Stark, Carroll farming conservation efforts receive state honors – Canton Repository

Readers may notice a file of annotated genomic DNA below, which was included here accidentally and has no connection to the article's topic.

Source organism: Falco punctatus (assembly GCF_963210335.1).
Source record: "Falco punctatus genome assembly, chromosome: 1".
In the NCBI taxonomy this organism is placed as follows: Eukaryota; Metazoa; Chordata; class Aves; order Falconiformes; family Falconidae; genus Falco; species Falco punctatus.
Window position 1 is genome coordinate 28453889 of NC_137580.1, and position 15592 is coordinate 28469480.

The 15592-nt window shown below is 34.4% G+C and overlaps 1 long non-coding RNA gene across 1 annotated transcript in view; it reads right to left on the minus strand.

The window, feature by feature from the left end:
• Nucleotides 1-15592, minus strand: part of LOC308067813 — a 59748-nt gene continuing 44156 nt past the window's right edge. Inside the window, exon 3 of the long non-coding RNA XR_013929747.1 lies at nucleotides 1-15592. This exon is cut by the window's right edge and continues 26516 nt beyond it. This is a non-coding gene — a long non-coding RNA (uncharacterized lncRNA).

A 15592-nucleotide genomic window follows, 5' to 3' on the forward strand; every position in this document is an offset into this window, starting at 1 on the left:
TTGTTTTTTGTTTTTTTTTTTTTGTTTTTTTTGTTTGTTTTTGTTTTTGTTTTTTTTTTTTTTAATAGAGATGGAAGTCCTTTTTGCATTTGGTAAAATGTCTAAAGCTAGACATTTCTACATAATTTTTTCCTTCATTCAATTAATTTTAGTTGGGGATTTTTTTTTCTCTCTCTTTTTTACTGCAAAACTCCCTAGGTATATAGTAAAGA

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Two area farms are getting statewide recognition for their conservation efforts.Clifford Miller, who managed his beef cattle farm, used a practice known as rotational grazing, which involves shifting the animals from one small section of his Carroll County pasture to another.And in southeastern Stark County, Sam Sluss uses a cover crop concept on his Paris Township farm, where he plants certain vegetation to enrich the quality of the soil.Both family-owned farms are among five recipients of the Ohio Department of Agriculture's Conservation Farm Family Award.More: Samsung targeting Stark County for 800-acre solar farm"We reach out to the local Soil and Water Conservation Districts and try to recognize families that implement the best conservation practices on their farms," said Emily Heppner, outreach administrator for the Ohio Department of Agriculture."The families that we recognize are good stewards of their land. They try to do their best for the land and water. Usually these are smaller farms."The Miller farm in Carroll CountyIn Miller's case, the award comes posthumously; he died in March at age 80. He and his wife, Jeannine, operated a beef cattle farm in the 1200 block of Andora Road NE in Carroll County's Washington Township. To implement rotational, or management-intensive grazing, the pasture land was "just divided into smaller areas so they (cattle) ate more of the grass and trampled less," said Jeannine Miller. "When you have them in a large area, they tend to trample on a lot of it (grass). And they can't pick it up and eat it. It is more efficient eating. It is smaller than traditional grazing."The smaller portions of the pasture are known as paddocks. The practice allows the paddocks not being used for grazing to recover from the presence of feeding livestock.Clifford Miller also was a metallurgical engineer, who retired from Republic Engineered Steels."Of all the people that are conservation related, Cliff was always forward thinking," said Amanda Tubaugh, district administrator for Carroll Soil and Water Conservation District. "He always tried to do better and be better. It is a shame we were't able to give him the award in person."While Miller was on the Carroll Soil and Water Conservation District board he was not eligible to receive the state conservation award. The farm remains active as Tubaugh and her husband lease the property for beef cattle management. Tubaugh nominated Clifford and Jeannine Miller's farm for the state award."He got into rotational grazing so he didn't have to do much with tractors," Jeannine Miller said of her late husband. "All of his efforts were to do as much as he could with the least expenditures."This rotational grazing cuts expenses by allowing farmers to spend less on hay."It is going to be winter before I am feeding them hay," Tubaugh said. "If they are not eating grass, they are eating hay. And hay is money."Sam Sluss returns nutrients to farm soilSluss and his wife, Lauren, operate a crop and livestock farm in the 3400 block of Baird Avenue SE in Stark County's Paris Township. Sam Sluss also works at a family business, Steve Sluss Construction.The focus is "regenerative agriculture," said Jay Jordan, natural resources technician with Stark Soil and Water Conservation District."They are doing crop rotation and try to keep the soil covered as much as possible to prevent erosion. If you have a cover crop there, it helps protect the soil. He uses rye and he also uses a mix of clover, radish, oats and sunflower. When we harvest crops we take a lot of nutrients out. Cover crops help put some of those nutrients back in the soil."The cover crops are planted with the cash crops, aka what Sluss harvests to sell to the public.His cash crops are corn, soybeans, wheat and hay."The clover will pull atmospheric nitrogen out of the air and put it into the ground," Sluss, 36, said. "It will build organic matter in the soil."Sluss was nominated for the state award by Jordan. The cover crops are raised from seeds."They are planted typically in the fall after you harvest your cash crop," Sluss said. "They will go dormant in the winter, and they will start growing again in March. They stay in the field. I plant my cash crop right into it. The cash crops are harvested. The cover crops are not harvested. Soil erosion is what we are trying to prevent. It holds the soil in place so you don't get erosion."The presence of cover crops also helps ward off soil runoff during storms.Reach Malcolm at 330-580-8305 or [email protected] Twitter: mhallREP
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